Typical pay of a former U.S. Special Forces soldier working for a private-security company in Iraq: $650 a day, according to Scahill, “after the company takes its cut.” That rate, however, can hit $1,000 a day.
Number of trucks on the road each day as part of the U.S. resupply operation in Iraq: 3,000.
Number of attacks from June 2006 through May 2007 on U.S. supply convoys guarded by private-security contractors: 869, a near tripling from the previous twelve months.
Number of private contractors who have died in Iraq: Over 1,000, according to the U.S. Department of Labor, based on partial figures because private companies do not have to declare their war dead.
Predicted cost of a surge of 21,500 American troops into Iraq, according to White House calculations in January 2007: $5.6 billion, a figure offered the month the President’s surge strategy was announced.
Predicted cost of a one-year surge of 30,000—40,000 troops, according to Robert Sunshine, assistant director for budget analysis of the non-partisan Congressional Budget Office: $22 billion (two years for a cut-rate $40 billion). These figures were offered in testimony to Congress five months after the President’s surge was officially launched.
Percentage of dollars annually appropriated by the U.S. government and spent on Iraq-related activities: More than 10%, or one dollar out of every 10, according to the CBO’s Sunshine.
Estimated monthly cost of the Iraq (and Afghan) Wars: $12 billion — $10 billion for Iraq — a third higher than in 2006, according to the non-partisan Congressional Research Service.
Estimated total cost of the Iraq War, if Robert Sunshine’s “optimistic scenario” — 30,000 U.S. troops left in Iraq by 2010 — plays out: Over $1 trillion. (If his less optimistic scenario proves accurate — 75,000 troops in 2010 — closer to $1.5 trillion.)
Number of Iraqis estimated to have fled their country: Between 2 million and 2.5 million. An estimated 750,000 to Jordan; 1.5 million to Syria; 200,000 to Egypt and Lebanon — with another 40,000—50,000 fleeing each month, 2,000 a day, according to UN figures. Officials at the central travel office in Baghdad are deluged by up to 3,000 passport applications a week. In addition, though it’s anyone’s guess, more than two million Iraqis may now be internal refugees, uprooted from their homes largely by sectarian violence and ethnic cleansing. Approximately 70% of these are women and children, according to UNICEF.
Number of Iraqis held in American prisons in Iraq: Approximately 22,500, according to U.S. military officials, a leap to an all-time high from 16,000 in February when the surge began. (American prisons in Iraq also continue to undergo expansion.)
Number of Iraqis released from American incarceration in the last month: 224.
Number of foreign fighters (jihadis) held by the U.S. military in Iraq: 135 (nearly half are Saudis).
Estimated number of bullets fired by U.S. troops for every insurgent killed in Iraq (or Afghanistan): 250,000, according to John Pike, director of the Washington military-research group GlobalSecurity.org. This comes out to 1.8 billion rounds of small-arms ammunition yearly. With U.S. munitions factories unable to meet the demand, 313 million rounds of such munitions were purchased from Israel last year for $10 million more than if produced domestically.
Percentage of amputations performed on U.S. war-wounded in Iraq: An estimated 6%. The average in earlier U.S. conflicts, where the equivalents of IEDs and car bombings did not play such a role, was 3%.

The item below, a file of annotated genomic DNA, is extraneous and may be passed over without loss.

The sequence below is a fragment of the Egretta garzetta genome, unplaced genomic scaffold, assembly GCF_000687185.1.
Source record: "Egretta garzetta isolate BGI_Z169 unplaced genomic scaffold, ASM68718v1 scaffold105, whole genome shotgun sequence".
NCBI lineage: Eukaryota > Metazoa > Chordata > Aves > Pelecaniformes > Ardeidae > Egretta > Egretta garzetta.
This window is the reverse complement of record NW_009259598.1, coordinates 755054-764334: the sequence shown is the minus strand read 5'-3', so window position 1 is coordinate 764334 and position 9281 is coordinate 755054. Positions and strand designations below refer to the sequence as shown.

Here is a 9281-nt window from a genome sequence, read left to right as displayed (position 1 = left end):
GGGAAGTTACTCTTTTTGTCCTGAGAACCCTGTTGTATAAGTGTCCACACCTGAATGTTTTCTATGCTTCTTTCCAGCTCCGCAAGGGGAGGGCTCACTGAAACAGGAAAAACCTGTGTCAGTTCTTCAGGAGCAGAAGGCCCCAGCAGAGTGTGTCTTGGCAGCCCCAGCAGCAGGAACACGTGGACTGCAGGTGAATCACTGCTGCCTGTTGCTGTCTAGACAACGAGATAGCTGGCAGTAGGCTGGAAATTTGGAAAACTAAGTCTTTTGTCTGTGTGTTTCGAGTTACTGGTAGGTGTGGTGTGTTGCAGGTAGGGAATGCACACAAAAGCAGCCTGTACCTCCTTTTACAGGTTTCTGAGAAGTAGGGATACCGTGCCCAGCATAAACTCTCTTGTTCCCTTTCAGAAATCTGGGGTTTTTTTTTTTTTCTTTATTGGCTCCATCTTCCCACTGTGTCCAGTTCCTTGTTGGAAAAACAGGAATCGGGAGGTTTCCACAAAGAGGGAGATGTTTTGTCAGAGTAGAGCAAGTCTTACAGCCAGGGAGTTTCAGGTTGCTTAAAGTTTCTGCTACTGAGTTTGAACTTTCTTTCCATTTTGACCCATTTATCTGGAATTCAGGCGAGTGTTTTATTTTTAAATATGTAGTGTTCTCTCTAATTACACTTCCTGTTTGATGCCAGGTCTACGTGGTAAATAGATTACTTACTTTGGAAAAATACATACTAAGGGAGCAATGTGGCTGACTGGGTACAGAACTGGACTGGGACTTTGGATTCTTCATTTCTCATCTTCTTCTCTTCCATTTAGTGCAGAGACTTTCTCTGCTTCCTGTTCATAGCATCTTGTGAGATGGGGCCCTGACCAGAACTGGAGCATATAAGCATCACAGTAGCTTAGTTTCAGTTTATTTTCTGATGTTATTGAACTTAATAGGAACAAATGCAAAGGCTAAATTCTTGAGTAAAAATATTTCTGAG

Estimated replacement limbs needed yearly for Iraqis in northern Iraq alone: 3,000, according to the Red Crescent Society and the director general for health services in Mosul. (Unlike American soldiers, Iraqis who have lost limbs have access only to limited numbers of outdated prostheses.)
Cost of a coffin in Baghdad: $50—75. Cost of a coffin in Saddam Hussein’s time, $5—10.
Number of Iraqi civilians who died in July 2007: 1,652, according to figures compiled by the Iraqi Health, Defense, and Interior Ministries; 2,024, according to the tally of the Associated Press; 1,539 according to the Washington Post. All but the Post claim this as a “spike” in casualties. All such figures are, for a variety of reasons, surely significant undercounts.
Approximate number of American civilians who would have died in July if a similar level of killings were underway in the United States: 18,000, according to Middle East scholar Juan Cole.
Estimated number of Iraqi deaths from the invasion of 2003 through June 2007, if the Lancet study’s median figure of 655,000 deaths was accurate and similar death rates held true for the year since it was published: Just over one million, according to Just Foreign Policy. (The Lancet study has been the single, on-the-ground, scientific report on Iraqi casualties in these years.)
Number of Iraqi civilians killed in July in mass-casualty bomb attacks: 378, a sharp rise over June, according to the Washington Post. The five-month U.S. surge has caused “no appreciable change” in vehicle-bomb attacks, according to figures collected by reporters from the McClatchy Newspapers.
Number of unidentified bodies, assumedly murdered by death squads, found on the streets of Baghdad in June 2007: 453, a rise of 41% over January 2007, the month before surge operations began, according to unofficial Iraqi Health Ministry statistics taken from morgue counts.
Number of Iraqi civilians killed or wounded in “escalation of force” incidents at American checkpoints or near American patrols and convoys in the past year: 429, according to U.S. military statistics obtained by the McClatchy Newspapers. These statistics, which “spiked” during the recent escalation months, don’t include civilian deaths during raids on homes or in the midst of battle (and are considered incomplete in any case, since an unknown number of escalation-of-force deaths go unreported by U.S. units).